You might be scratching your head at this point. What is this mental health guy, Jordan, getting at? I’m getting at being lazy for once. That’s what I’m getting at.
Before I tell you why doing the bare minimum is good, let’s go over what doesn’t work. At one point in my life, I became obsessed with productivity and changing my life for the better. I made schedules. I devised routines. I did it all. And then I announced to myself, “I will perfectly implement all of this over the next week!”
Can you guess what happened? I failed miserably.
I started something new and my goal was perfection. But perfection is not a goal. It actually doesn’t even exist. It sounds good in theory, but theory is not always the same thing as reality.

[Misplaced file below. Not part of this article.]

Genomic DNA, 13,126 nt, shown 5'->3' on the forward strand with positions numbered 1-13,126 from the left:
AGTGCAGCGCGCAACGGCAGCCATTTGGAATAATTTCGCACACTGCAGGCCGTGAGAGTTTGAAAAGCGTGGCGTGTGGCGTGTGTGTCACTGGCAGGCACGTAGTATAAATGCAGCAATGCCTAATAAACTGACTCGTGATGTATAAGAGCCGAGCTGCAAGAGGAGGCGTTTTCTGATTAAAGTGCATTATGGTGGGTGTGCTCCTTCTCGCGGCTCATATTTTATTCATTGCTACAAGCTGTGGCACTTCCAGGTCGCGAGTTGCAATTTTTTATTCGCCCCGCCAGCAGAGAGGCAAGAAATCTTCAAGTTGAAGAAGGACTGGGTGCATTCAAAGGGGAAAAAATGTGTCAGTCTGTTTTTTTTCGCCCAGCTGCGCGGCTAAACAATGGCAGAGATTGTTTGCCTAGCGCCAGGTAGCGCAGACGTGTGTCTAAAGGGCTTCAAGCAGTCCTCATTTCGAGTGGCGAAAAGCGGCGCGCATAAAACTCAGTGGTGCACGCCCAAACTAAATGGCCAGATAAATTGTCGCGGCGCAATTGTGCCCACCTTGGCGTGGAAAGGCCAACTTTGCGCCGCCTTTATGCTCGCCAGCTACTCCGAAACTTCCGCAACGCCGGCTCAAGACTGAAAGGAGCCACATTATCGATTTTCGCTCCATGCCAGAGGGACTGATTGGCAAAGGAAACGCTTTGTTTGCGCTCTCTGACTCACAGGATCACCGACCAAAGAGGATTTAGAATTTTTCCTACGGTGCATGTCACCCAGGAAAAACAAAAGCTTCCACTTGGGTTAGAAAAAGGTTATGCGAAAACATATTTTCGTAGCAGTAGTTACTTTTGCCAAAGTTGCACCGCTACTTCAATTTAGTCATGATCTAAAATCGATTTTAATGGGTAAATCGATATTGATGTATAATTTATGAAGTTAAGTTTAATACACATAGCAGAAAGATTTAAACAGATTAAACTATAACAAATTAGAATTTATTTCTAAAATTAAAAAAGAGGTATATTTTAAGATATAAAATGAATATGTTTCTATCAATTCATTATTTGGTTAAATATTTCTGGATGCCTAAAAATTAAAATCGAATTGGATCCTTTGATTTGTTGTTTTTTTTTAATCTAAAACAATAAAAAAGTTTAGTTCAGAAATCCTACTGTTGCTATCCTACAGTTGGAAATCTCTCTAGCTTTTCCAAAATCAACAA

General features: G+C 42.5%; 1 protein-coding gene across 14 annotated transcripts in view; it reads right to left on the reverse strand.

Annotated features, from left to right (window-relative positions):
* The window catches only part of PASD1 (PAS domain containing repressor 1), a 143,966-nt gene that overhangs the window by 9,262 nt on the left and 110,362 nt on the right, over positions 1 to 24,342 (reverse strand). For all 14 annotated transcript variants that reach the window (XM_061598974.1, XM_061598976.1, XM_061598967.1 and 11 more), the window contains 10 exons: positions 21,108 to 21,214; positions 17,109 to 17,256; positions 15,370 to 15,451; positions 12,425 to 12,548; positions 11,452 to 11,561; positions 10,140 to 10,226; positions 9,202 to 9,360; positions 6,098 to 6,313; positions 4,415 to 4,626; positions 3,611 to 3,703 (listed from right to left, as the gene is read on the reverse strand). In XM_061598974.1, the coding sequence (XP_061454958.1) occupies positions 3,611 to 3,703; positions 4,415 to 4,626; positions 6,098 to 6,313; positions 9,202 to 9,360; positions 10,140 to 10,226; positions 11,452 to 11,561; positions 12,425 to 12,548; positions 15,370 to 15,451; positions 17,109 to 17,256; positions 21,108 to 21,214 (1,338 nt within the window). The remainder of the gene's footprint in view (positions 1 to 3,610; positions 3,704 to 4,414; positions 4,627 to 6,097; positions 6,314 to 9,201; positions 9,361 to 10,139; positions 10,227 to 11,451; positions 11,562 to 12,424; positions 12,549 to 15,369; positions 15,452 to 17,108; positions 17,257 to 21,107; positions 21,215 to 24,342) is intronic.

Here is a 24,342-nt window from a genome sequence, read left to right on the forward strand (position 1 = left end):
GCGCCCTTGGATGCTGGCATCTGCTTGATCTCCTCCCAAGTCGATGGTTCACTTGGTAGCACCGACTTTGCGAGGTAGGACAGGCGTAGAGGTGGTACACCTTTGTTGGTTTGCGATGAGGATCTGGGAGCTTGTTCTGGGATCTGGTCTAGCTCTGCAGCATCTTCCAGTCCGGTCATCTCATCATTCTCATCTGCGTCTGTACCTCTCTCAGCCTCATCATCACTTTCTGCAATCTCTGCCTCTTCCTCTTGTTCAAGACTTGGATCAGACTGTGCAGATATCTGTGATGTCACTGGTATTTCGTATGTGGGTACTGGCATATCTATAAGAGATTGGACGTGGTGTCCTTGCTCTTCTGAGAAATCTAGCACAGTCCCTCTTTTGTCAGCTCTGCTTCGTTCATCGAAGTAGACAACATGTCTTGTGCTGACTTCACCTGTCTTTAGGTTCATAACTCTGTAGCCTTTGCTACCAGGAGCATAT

Here’s what I should have done. I should have focused on the bare minimum of my habits.
I tried doing 30 push-ups a day. Some days I did it, some days I didn’t. And I sure felt guilty on the days that I didn’t do my push-ups. I felt like I had failed before I had a chance to build any momentum.
I have more success when I focus on doing one push-up a day. That’s something I can do.
And doing the bare minimum actually tricks the brain into doing more. Because it’s all about getting started. One push-up? I can do that! Well, now I guess I’m already going through the trouble, so I’ll do a few more.
Before I know it, I’ve done 30 push-ups. The same applies to other habits I’ve maintained, like writing and practicing meditation. I start with the smallest amount possible–and then I go from there.
The benefit of doing the bare minimum habit is that it’s not overwhelming. It forces me to get started, which is actually the hardest part. It’s never about the habit itself; it’s about engaging the willpower in the beginning to start the habit.